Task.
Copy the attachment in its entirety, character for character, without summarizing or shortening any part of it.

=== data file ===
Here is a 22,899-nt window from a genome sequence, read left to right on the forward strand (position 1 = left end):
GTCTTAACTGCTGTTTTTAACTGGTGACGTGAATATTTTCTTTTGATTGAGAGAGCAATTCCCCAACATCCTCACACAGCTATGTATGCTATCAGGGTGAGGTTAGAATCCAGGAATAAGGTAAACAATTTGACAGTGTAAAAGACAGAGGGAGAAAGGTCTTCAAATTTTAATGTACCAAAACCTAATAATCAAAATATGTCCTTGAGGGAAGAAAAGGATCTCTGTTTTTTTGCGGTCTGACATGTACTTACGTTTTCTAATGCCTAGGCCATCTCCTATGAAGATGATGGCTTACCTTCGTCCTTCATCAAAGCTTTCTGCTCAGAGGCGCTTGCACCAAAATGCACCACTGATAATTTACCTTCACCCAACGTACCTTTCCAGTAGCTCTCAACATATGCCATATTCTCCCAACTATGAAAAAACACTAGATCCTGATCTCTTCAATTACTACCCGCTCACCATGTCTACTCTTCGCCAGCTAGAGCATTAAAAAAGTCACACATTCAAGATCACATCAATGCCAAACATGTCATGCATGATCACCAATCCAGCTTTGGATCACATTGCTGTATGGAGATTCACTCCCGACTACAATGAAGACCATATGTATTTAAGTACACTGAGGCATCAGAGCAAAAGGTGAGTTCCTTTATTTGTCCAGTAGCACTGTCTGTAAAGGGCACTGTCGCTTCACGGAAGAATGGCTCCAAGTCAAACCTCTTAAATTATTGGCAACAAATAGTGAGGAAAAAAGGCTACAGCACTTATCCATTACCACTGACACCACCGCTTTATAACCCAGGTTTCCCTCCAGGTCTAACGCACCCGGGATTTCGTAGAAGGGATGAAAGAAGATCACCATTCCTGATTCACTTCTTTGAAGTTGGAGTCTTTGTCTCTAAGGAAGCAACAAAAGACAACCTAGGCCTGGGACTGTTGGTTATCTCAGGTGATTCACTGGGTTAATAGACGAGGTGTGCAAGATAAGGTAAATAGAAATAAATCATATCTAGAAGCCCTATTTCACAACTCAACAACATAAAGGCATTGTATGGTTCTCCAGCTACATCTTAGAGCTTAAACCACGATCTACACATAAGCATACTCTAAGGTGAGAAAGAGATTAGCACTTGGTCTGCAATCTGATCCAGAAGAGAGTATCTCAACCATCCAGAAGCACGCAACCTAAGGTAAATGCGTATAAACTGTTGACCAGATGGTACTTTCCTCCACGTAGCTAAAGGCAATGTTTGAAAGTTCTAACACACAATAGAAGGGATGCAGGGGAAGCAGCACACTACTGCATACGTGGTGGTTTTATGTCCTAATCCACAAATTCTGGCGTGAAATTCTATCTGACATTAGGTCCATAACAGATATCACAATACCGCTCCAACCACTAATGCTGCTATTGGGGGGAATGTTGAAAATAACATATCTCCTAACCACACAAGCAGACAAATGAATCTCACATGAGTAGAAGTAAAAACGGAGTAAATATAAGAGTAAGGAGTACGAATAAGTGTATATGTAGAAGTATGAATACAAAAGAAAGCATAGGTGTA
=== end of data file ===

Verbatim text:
Here is a 22,899-nt window from a genome sequence, read left to right on the forward strand (position 1 = left end):
GTCTTAACTGCTGTTTTTAACTGGTGACGTGAATATTTTCTTTTGATTGAGAGAGCAATTCCCCAACATCCTCACACAGCTATGTATGCTATCAGGGTGAGGTTAGAATCCAGGAATAAGGTAAACAATTTGACAGTGTAAAAGACAGAGGGAGAAAGGTCTTCAAATTTTAATGTACCAAAACCTAATAATCAAAATATGTCCTTGAGGGAAGAAAAGGATCTCTGTTTTTTTGCGGTCTGACATGTACTTACGTTTTCTAATGCCTAGGCCATCTCCTATGAAGATGATGGCTTACCTTCGTCCTTCATCAAAGCTTTCTGCTCAGAGGCGCTTGCACCAAAATGCACCACTGATAATTTACCTTCACCCAACGTACCTTTCCAGTAGCTCTCAACATATGCCATATTCTCCCAACTATGAAAAAACACTAGATCCTGATCTCTTCAATTACTACCCGCTCACCATGTCTACTCTTCGCCAGCTAGAGCATTAAAAAAGTCACACATTCAAGATCACATCAATGCCAAACATGTCATGCATGATCACCAATCCAGCTTTGGATCACATTGCTGTATGGAGATTCACTCCCGACTACAATGAAGACCATATGTATTTAAGTACACTGAGGCATCAGAGCAAAAGGTGAGTTCCTTTATTTGTCCAGTAGCACTGTCTGTAAAGGGCACTGTCGCTTCACGGAAGAATGGCTCCAAGTCAAACCTCTTAAATTATTGGCAACAAATAGTGAGGAAAAAAGGCTACAGCACTTATCCATTACCACTGACACCACCGCTTTATAACCCAGGTTTCCCTCCAGGTCTAACGCACCCGGGATTTCGTAGAAGGGATGAAAGAAGATCACCATTCCTGATTCACTTCTTTGAAGTTGGAGTCTTTGTCTCTAAGGAAGCAACAAAAGACAACCTAGGCCTGGGACTGTTGGTTATCTCAGGTGATTCACTGGGTTAATAGACGAGGTGTGCAAGATAAGGTAAATAGAAATAAATCATATCTAGAAGCCCTATTTCACAACTCAACAACATAAAGGCATTGTATGGTTCTCCAGCTACATCTTAGAGCTTAAACCACGATCTACACATAAGCATACTCTAAGGTGAGAAAGAGATTAGCACTTGGTCTGCAATCTGATCCAGAAGAGAGTATCTCAACCATCCAGAAGCACGCAACCTAAGGTAAATGCGTATAAACTGTTGACCAGATGGTACTTTCCTCCACGTAGCTAAAGGCAATGTTTGAAAGTTCTAACACACAATAGAAGGGATGCAGGGGAAGCAGCACACTACTGCATACGTGGTGGTTTTATGTCCTAATCCACAAATTCTGGCGTGAAATTCTATCTGACATTAGGTCCATAACAGATATCACAATACCGCTCCAACCACTAATGCTGCTATTGGGGGGAATGTTGAAAATAACATATCTCCTAACCACACAAGCAGACAAATGAATCTCACATGAGTAGAAGTAAAAACGGAGTAAATATAAGAGTAAGGAGTACGAATAAGTGTATATGTAGAAGTATGAATACAAAAGAAAGCATAGGTGTA